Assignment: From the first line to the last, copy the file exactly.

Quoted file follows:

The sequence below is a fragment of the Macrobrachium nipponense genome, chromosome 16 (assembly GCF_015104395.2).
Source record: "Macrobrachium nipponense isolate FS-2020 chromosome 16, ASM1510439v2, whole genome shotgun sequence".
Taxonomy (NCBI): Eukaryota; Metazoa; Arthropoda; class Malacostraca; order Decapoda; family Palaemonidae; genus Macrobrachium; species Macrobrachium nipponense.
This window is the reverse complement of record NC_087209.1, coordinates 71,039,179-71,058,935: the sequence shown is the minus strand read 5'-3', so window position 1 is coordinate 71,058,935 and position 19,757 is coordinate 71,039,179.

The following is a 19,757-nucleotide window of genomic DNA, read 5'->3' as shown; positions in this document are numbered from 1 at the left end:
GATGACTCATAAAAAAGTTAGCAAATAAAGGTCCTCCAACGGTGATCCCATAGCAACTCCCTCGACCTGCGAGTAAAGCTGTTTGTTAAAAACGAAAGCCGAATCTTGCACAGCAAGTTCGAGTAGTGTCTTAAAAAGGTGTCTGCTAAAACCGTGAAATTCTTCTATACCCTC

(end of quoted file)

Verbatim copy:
The sequence below is a fragment of the Macrobrachium nipponense genome, chromosome 16 (assembly GCF_015104395.2).
Source record: "Macrobrachium nipponense isolate FS-2020 chromosome 16, ASM1510439v2, whole genome shotgun sequence".
Taxonomy (NCBI): Eukaryota; Metazoa; Arthropoda; class Malacostraca; order Decapoda; family Palaemonidae; genus Macrobrachium; species Macrobrachium nipponense.
This window is the reverse complement of record NC_087209.1, coordinates 71,039,179-71,058,935: the sequence shown is the minus strand read 5'-3', so window position 1 is coordinate 71,058,935 and position 19,757 is coordinate 71,039,179.

The following is a 19,757-nucleotide window of genomic DNA, read 5'->3' as shown; positions in this document are numbered from 1 at the left end:
GATGACTCATAAAAAAGTTAGCAAATAAAGGTCCTCCAACGGTGATCCCATAGCAACTCCCTCGACCTGCGAGTAAAGCTGTTTGTTAAAAACGAAAGCCGAATCTTGCACAGCAAGTTCGAGTAGTGTCTTAAAAAGGTGTCTGCTAAAACCGTGAAATTCTTCTATACCCTC